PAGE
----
As institutions begin to review their strategic objectives after the events of the last several months, a few critical changes come into view. If there were ever a time to ensure that the technology and people that support institutions are flexible and agile in their approaches to solve problems, this is the time. We have seen a wave of uncertainty come over higher education, in a time that was already deep with existential questions coming from inside and outside institutions.
If we lay on top of the COVID-19 situation all the demands placed on institutional data from an organizational level—enrollment projections, multitudes of budget scenarios, and a continued focus on student success—actively managing the institutional data is imperative. On many campuses, data is sprawled across the institution and often is effectively unmanaged. Recent efforts to better secure data have caused increased scrutiny about where data is stored, how it is used, who controls it, and how it is secured.
Another critical activity for most institutions is cost control. Are your data stored in multiple places, in multiple formats, on multiple servers? How might an integrated, holistic approach to the physical management of the data reduce costs? What platforms might you retire?
The Tambellini Group is engaged in a broad research agenda around the topic of data management, including the specific disciplines of reporting and analytics, data warehousing, integration, and data governance. To implement a broad stewardship and management program to secure, organize, and take full advantage of the value of the asset that institutional data represents, all these interrelated topics should be addressed in a comprehensive data management program.
A full data management program, integrated from executives to analysts, can provide broad benefits to an institution.
As you consider how to improve the overall state of data management at your institution, there are several components to the program that are critical. They are interrelated but distinct.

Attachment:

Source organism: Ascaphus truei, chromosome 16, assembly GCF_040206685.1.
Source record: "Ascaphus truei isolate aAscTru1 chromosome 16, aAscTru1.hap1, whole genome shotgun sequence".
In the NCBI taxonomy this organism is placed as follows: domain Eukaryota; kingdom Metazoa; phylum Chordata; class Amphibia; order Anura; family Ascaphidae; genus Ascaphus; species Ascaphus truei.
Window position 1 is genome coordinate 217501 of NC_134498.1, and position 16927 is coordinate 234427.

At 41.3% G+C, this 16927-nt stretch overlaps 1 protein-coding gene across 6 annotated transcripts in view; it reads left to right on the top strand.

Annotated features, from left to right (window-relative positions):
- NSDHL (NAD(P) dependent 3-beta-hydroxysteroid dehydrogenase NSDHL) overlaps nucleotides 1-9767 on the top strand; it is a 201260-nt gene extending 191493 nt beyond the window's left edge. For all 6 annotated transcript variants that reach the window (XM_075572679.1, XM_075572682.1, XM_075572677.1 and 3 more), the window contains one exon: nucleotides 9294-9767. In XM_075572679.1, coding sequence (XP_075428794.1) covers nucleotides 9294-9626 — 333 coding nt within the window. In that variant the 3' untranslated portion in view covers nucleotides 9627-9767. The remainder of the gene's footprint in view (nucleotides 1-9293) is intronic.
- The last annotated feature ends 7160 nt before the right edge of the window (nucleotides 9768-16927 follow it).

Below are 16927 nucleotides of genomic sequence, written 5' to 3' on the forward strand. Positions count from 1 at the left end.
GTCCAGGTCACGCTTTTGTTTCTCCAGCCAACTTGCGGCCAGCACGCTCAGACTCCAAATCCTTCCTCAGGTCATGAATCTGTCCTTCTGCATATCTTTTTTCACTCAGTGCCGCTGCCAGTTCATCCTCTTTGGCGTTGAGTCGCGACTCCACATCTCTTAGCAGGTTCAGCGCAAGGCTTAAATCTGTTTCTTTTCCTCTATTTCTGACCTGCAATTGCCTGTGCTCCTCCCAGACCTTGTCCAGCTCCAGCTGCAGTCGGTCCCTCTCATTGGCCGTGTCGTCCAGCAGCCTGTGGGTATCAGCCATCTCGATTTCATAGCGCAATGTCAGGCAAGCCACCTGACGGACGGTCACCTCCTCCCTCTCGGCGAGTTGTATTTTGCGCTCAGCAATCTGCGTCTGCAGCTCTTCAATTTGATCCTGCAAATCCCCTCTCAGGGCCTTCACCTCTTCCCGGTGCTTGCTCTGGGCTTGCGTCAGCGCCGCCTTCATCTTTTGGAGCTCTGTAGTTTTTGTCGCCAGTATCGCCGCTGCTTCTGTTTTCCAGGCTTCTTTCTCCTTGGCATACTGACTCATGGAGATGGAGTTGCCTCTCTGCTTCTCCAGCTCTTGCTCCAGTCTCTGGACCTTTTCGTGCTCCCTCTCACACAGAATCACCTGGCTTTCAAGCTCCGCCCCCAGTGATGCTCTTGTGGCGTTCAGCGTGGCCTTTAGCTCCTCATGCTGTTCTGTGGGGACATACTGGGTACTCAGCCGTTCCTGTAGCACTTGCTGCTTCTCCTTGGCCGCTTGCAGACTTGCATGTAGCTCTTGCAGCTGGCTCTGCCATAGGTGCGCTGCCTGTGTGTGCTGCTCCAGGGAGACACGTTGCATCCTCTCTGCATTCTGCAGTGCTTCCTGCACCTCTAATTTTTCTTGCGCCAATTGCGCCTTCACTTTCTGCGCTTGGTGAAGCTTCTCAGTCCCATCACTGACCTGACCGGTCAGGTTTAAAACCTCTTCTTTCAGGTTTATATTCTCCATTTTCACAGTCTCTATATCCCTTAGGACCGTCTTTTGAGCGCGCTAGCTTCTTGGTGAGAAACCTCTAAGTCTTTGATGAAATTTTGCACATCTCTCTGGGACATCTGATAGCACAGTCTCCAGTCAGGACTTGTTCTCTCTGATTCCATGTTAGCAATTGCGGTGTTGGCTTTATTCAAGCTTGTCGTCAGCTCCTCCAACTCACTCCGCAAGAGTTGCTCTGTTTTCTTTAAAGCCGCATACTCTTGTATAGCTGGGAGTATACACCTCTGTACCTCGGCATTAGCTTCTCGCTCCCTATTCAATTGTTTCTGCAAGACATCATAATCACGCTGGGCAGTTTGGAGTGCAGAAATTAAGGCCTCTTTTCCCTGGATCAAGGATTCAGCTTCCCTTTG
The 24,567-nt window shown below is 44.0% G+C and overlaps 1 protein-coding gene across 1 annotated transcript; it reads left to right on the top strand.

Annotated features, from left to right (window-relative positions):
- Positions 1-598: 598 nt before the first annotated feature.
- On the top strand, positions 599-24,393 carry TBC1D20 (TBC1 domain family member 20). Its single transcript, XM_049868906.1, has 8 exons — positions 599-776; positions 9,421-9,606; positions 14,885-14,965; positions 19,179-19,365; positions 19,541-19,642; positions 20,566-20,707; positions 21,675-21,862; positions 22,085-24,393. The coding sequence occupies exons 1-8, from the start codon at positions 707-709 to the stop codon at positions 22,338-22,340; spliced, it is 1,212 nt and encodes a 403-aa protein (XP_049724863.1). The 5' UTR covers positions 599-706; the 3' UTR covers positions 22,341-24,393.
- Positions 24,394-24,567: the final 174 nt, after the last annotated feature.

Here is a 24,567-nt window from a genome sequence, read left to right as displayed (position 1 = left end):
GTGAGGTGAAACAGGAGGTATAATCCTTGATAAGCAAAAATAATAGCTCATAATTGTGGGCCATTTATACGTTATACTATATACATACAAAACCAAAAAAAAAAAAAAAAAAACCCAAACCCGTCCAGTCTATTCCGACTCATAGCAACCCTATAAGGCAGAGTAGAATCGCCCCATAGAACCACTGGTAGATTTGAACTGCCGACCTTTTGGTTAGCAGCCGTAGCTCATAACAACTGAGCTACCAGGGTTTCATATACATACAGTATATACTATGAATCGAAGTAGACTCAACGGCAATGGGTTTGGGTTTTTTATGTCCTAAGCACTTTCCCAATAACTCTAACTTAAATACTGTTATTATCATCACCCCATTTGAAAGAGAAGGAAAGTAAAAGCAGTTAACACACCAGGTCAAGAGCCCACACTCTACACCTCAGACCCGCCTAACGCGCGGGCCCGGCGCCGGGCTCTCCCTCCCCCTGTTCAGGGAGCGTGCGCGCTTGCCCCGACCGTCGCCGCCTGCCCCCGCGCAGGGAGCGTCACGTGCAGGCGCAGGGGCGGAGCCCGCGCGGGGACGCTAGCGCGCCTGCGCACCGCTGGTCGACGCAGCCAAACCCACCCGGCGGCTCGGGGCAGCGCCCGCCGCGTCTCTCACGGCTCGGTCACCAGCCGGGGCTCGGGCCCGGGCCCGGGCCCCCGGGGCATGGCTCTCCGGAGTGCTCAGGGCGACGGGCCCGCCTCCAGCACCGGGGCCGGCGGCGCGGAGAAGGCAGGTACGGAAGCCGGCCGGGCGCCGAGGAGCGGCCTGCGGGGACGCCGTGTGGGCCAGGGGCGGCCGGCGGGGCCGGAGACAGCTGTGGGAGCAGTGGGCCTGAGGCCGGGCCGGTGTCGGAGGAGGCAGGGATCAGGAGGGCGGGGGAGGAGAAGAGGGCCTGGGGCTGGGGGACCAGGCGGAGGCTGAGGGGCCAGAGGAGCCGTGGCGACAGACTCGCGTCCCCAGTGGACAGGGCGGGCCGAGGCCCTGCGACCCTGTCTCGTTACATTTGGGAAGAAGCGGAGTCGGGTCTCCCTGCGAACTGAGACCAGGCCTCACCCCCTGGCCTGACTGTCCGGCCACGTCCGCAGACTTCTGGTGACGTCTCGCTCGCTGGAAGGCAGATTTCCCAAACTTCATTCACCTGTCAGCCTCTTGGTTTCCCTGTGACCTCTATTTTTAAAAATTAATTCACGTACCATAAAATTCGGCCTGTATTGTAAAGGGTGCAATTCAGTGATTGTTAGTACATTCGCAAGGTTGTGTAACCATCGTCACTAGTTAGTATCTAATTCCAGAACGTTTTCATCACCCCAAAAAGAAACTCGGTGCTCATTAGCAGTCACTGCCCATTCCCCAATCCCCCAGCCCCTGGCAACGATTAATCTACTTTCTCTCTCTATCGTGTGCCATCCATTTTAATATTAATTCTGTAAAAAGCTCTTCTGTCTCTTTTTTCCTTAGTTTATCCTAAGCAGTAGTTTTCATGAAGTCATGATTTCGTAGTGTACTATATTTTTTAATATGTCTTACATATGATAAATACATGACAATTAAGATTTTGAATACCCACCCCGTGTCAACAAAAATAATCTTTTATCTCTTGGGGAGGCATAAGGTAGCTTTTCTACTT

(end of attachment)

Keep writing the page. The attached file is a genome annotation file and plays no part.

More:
Each of these activities can be overwhelming on their own. Together, they can cause high stress amongst the data analyst and technology community. The roles involved in this effort, in the best-case scenario, go from developers and analysts, to front-line business management leaders, to institutional research, to executives, including presidents, provosts, CIOs, CFOs, and deans.
As with any effort with such a broad reach, different tactics can work for different types of organizations. Tambellini encourages an open conversation among leaders and practitioners, experimentation with new technologies, and time for learning about these topics before a strategy is set. One method that has shown promise is to find a small set of critical questions to use as a pilot. These questions should be actionable and ongoing. For the pilot to be successful, senior leaders have to agree that the outcome of the pilot will be used to make a set of data-informed decisions and that they will rely on this source together. Then the underlying structure can be built around just this set of data, from the data sourcing, cleansing storage, and analysis, in conjunction with data stewards and data owners.
Another activity that can help get a data management program started is to convene a group of data owners and data stewards. This group can start the process of inventorying what you have and how it is managed, creating or consolidating data definitions, and mapping out the movement of data across your campus. This can be a very revealing exercise and can build or augment the relationships between these areas that have roles in data management.
These actions start the process of change management, signaling to the campus that a change in the way data is managed has begun. They can be augmented by developing a set of principles regarding data management that these programs are built around. One principle that sets a tone for change is the notion that data is an institutional asset. Data may be managed in different parts of an institution, but the institution retains ownership. This principle begins to break down barriers between data silos and can start the cooperative process required for success.
As 2020 progresses, Tambellini will be producing research on these topics. We believe strongly that these are efforts that are critical at any time but are especially critical as you prepare for large projects in the coming year. Creating a robust data management program can ease the burden of making changes to your environment and build meaningful outcomes to improve the performance of the entire organization.
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